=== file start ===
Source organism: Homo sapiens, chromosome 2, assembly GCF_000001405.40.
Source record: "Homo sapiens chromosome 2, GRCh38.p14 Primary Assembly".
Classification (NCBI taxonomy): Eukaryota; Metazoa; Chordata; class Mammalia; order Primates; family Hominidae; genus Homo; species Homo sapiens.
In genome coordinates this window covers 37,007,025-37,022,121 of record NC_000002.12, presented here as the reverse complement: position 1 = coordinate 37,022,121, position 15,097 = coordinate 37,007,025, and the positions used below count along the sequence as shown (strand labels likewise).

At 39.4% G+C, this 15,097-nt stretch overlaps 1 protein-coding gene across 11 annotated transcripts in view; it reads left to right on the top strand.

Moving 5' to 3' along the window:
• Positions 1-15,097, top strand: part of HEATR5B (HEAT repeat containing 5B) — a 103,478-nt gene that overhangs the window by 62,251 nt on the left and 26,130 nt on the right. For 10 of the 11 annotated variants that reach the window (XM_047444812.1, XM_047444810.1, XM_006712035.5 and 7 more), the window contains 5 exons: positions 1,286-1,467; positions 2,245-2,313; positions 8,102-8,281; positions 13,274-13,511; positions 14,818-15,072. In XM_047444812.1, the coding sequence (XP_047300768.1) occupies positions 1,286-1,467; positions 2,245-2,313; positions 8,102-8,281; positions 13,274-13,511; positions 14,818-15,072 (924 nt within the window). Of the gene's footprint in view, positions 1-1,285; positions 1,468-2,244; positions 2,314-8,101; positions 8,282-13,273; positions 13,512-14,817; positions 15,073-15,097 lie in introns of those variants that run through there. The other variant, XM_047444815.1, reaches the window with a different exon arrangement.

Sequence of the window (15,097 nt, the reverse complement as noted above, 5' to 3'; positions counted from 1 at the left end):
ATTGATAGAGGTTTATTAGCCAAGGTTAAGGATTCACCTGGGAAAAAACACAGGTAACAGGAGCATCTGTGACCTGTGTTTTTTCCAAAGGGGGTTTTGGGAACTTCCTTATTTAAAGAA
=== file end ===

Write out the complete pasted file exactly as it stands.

Source organism: Homo sapiens, chromosome 2, assembly GCF_000001405.40.
Source record: "Homo sapiens chromosome 2, GRCh38.p14 Primary Assembly".
Classification (NCBI taxonomy): Eukaryota; Metazoa; Chordata; class Mammalia; order Primates; family Hominidae; genus Homo; species Homo sapiens.
In genome coordinates this window covers 37,007,025-37,022,121 of record NC_000002.12, presented here as the reverse complement: position 1 = coordinate 37,022,121, position 15,097 = coordinate 37,007,025, and the positions used below count along the sequence as shown (strand labels likewise).

At 39.4% G+C, this 15,097-nt stretch overlaps 1 protein-coding gene across 11 annotated transcripts in view; it reads left to right on the top strand.

Moving 5' to 3' along the window:
• Positions 1-15,097, top strand: part of HEATR5B (HEAT repeat containing 5B) — a 103,478-nt gene that overhangs the window by 62,251 nt on the left and 26,130 nt on the right. For 10 of the 11 annotated variants that reach the window (XM_047444812.1, XM_047444810.1, XM_006712035.5 and 7 more), the window contains 5 exons: positions 1,286-1,467; positions 2,245-2,313; positions 8,102-8,281; positions 13,274-13,511; positions 14,818-15,072. In XM_047444812.1, the coding sequence (XP_047300768.1) occupies positions 1,286-1,467; positions 2,245-2,313; positions 8,102-8,281; positions 13,274-13,511; positions 14,818-15,072 (924 nt within the window). Of the gene's footprint in view, positions 1-1,285; positions 1,468-2,244; positions 2,314-8,101; positions 8,282-13,273; positions 13,512-14,817; positions 15,073-15,097 lie in introns of those variants that run through there. The other variant, XM_047444815.1, reaches the window with a different exon arrangement.

Sequence of the window (15,097 nt, the reverse complement as noted above, 5' to 3'; positions counted from 1 at the left end):
ATTGATAGAGGTTTATTAGCCAAGGTTAAGGATTCACCTGGGAAAAAACACAGGTAACAGGAGCATCTGTGACCTGTGTTTTTTCCAAAGGGGGTTTTGGGAACTTCCTTATTTAAAGAA